15.—(1) Despite the preceding provisions of this Part, premises operated by businesses or services listed in Part 3 of Schedule 1 may continue to be open.
Part 3 of Schedule 1 lists a number of businesses whose premises are permitted to remain open for the purpose of the business in question, notwithstanding regulation 11(1). They include food retailers, supermarkets, convenience stores and corner shops; as well as newsagents and post offices; and building supplies and hardware stores.
What the regulations call “mixed businesses” are dealt with by regulation 16.
(a) a person responsible for carrying on a business (“business A”) is required, by virtue of regulation 11(1)… to cease carrying on business A at premises, and
(b) business A forms part of a larger business (“business B”),
the requirement in regulation 11(1)… is complied with if the person responsible for carrying on business B ceases to carry on business A at the premises.
It can immediately be seen that the regulations do not attempt a division of products into “essential” and “non-essential”. The division is between businesses which must close, businesses which may remain open, and mixed businesses which comprise those which must close and those which may remain open. In the latter case, a mixed business may remain open if it ceases to carry on the business which the regulations say must cease trading.
There is no prohibition against carrying on two or more businesses each of which is permitted to remain open. A permitted business – such as a supermarket – which sells food and a selection of things sold by other businesses permitted to remain open – such as newsagents, post offices and hardware stores – may lawfully offer for sale all products usually sold by those other businesses; and its customers may lawfully purchase them, whether they are essential or not. The birthday cards in the above photographs, which a newsagent and post office sells, may lawfully be sold in a supermarket. Of course they may! So may anything which a convenience store or corner shop or hardware store or even bicycle shop sells: and that is quite a range. “Essential” and “non-essential”do not come into it: they are inventions of the Guidance.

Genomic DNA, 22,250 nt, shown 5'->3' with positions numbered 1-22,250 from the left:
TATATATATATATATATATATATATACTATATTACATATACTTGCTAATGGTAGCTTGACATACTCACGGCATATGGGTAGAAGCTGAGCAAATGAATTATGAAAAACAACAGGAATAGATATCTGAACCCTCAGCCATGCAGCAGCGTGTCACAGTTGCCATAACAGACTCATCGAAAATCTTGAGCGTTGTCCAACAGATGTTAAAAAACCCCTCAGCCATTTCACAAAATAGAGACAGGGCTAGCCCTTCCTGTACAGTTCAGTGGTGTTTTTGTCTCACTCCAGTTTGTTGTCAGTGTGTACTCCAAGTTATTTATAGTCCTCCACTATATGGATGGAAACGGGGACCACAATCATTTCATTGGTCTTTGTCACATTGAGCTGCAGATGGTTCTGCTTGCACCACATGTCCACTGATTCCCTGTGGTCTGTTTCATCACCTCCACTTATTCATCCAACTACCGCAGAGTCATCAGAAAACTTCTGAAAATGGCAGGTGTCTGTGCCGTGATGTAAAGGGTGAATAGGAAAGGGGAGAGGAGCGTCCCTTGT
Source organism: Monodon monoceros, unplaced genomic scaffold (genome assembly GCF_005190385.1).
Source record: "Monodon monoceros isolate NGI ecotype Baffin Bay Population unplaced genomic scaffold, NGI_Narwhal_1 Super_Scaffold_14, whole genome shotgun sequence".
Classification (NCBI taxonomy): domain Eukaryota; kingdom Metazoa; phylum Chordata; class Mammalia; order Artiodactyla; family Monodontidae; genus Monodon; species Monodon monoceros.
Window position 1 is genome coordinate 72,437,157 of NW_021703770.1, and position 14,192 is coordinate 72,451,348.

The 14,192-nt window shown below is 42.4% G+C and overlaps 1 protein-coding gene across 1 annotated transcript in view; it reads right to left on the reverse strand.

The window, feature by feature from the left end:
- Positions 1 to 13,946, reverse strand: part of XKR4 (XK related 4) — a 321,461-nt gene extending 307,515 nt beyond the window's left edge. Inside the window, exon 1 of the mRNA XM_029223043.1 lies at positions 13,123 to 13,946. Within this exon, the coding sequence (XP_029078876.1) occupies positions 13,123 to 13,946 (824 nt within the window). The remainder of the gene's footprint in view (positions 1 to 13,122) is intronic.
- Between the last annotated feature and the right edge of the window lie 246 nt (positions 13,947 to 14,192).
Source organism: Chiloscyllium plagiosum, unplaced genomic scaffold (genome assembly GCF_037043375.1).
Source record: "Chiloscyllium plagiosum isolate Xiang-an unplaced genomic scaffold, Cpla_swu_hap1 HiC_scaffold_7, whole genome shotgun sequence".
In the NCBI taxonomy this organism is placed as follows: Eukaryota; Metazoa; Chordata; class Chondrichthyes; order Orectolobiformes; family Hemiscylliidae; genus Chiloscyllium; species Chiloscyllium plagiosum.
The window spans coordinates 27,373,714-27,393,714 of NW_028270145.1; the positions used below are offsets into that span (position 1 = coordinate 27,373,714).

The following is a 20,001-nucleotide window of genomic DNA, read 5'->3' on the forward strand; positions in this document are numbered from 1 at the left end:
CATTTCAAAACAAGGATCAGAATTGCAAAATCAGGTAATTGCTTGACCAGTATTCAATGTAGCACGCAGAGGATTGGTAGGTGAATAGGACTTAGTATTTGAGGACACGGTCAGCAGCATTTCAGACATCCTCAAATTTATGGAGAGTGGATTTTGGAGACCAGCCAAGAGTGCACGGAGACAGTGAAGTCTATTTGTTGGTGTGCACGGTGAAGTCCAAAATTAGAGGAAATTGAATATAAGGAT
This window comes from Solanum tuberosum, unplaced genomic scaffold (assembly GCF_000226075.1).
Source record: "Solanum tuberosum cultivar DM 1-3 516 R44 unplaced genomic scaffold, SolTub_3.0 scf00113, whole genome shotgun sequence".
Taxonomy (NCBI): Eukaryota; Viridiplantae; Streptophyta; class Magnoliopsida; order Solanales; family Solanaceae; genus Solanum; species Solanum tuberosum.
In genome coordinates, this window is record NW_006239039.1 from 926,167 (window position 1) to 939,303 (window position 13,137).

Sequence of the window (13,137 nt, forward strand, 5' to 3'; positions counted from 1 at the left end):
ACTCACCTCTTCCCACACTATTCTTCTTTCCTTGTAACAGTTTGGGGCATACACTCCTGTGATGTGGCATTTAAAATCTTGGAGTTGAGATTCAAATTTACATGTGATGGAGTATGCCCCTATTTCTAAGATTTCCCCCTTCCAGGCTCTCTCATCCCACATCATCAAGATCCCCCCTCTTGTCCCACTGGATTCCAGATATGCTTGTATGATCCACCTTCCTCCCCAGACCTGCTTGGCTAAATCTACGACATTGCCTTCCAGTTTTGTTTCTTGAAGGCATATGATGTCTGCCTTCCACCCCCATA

I cannot wind up this piece without mentioning one of the reasons put forward for the prohibition against a shop which is allowed to open selling items usually sold in premises required to close: namely, “to minimise unfair distortion of competition between similar businesses”.
The source of the power to make regulations of the draconian kind under consideration is Section 45(C) of the Public Health (Control of Diseases) Act 1984, which is in these terms –
45C Health protection regulations: domestic
(1)The appropriate Minister may by regulations make provision for the purpose of preventing, protecting against, controlling or providing a public health response to the incidence or spread of infection or contamination in England and Wales (whether from risks originating there or elsewhere).
It is strongly arguable that protecting prohibited businesses from perceived unfair competition from permitted businesses is an improper motive for making the recent regulations; and that they are for that reasons, to that extent, ultra vires and unlawful.
Gerald Gouriet QC
Francis Taylor Building
See also: Clash between Guidance and Regulations